Deloitte has acquired substantially all of the business of Monitor, one of the world’s leading strategy consulting firms. The combination of Monitor’s talent and business with the consulting strategy service lines of Deloitte will result in a new global presence that will redefine the industry.
The new combined practices will operate under the Monitor Deloitte brand, creating a broad-reaching strategy and execution presence with world leading strengths in multiple domains, including innovation and marketing strategy.
Monitor Deloitte, through an integration of core strengths, capabilities, and assets of both networks, is designed to offer a distinctive set of services that fuse intelligent strategic insight and innovation with disciplined execution, enabling organizations on their journey to be leaders and shape the future. The strategy capabilities of Monitor Deloitte will reflect:
- Fresh insights
- Actionable analysis
- Leading-edge methods
- Deep hands-on implementation guidance
These capabilities are all joined with deep industry knowledge, and focus on business impact.
Innovation consultant Robert F Brands gave the Ten Types of Innovation a starring role in a holiday-inspired piece he wrote for the Huffington Post. Riffing off our long-standing theory (which this year also features in a major book coming from Wiley), Brands had some advice for those looking to build a sustainable innovation competency. Now that’s a philosophy we can get behind. He writes:
On the first day of holiday innovations, my true love brought to me — A Profit Model Innovation: An innovation in the way in which you make money. Spotify uses the “freemium” model, where the software is provided free of charge, but a premium is charged for advanced features.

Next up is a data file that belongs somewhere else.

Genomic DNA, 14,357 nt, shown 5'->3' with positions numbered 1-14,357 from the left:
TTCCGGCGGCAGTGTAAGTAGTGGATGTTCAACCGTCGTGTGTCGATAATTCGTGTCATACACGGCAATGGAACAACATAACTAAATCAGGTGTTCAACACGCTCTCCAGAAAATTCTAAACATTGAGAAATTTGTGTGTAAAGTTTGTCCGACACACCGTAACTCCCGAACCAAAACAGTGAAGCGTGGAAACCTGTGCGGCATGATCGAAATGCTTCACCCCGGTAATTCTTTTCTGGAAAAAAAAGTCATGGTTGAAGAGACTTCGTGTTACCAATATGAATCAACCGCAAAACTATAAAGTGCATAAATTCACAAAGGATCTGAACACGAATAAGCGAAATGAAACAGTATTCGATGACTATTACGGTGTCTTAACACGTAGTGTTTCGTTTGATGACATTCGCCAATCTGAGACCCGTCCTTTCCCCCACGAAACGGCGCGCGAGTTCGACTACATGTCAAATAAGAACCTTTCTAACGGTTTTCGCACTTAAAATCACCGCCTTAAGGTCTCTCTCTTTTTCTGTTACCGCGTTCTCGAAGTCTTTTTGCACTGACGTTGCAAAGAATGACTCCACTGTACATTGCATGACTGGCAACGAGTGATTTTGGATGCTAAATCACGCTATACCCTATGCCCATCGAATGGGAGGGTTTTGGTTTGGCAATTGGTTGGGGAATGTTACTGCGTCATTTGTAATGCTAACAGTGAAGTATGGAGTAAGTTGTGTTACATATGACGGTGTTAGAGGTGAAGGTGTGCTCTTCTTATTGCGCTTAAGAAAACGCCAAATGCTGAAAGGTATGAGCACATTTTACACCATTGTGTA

To see the rest of Brands’ holiday innovations, see the full story over at HuffPo.
Service design is a big deal these days, and our own Melissa Dalrymple is taking part in a panel discussion hosted by the New York chapter of the Service Design Network and DESIS (the Design for Social Innovation and Sustainability program at Parsons). Taking place on Wednesday November 28th and hosted by SDN’s Marshall Sitten, Melissa is set to discuss the theories and challenges of designing services in New York City, particularly important in the wake of Superstorm Sandy.
For more details, see the Service Design Network's website.
On October 29, our own Larry Keeley gave a talk at Digital October, an initiative in Moscow to help professionals share leading practices, learn about trends, and try new products. Presenting via webcam, Larry described recent work on Doblin’s Ten Types of Innovation framework and talked about how to make innovations effective in business. Making the case that ”the best gift that we can give each other is the right to build the predictable and dependable future in which we want to live,” Larry outlined a playbook for innovation that everyone can use.
Watch the full webcast here.
This is one of the more left-field validations we’ve had for the Total Innovation theory written by Bansi Nagji and Geoff Tuff and originally published in Harvard Business Review. In a Bloomberg Businessweek story, movie star Matt Damon explains the investment thinking at Water.org, a company he co-founded to provide clean water and sanitation to everyone on earth: “Harvard Business Review just put out an article about this that actually broke it down,” he said. “You want 70 percent to be your core business, 20 percent to be adjacencies to that and 10 percent to be highest risk. Funnily enough, they say it pays off exactly inverse to that.”
Read the full article
Larry Keeley is quoted in this article in the New York Times, in which columnist Joe Nocera wonders if the Cupertino-based technology giant is heading for a fall. One of the issues, explains Larry, is that business models become a “gilded cage,” hampering continued success by getting in the way of the constant evolution needed for ongoing innovation. It’s a super interesting read.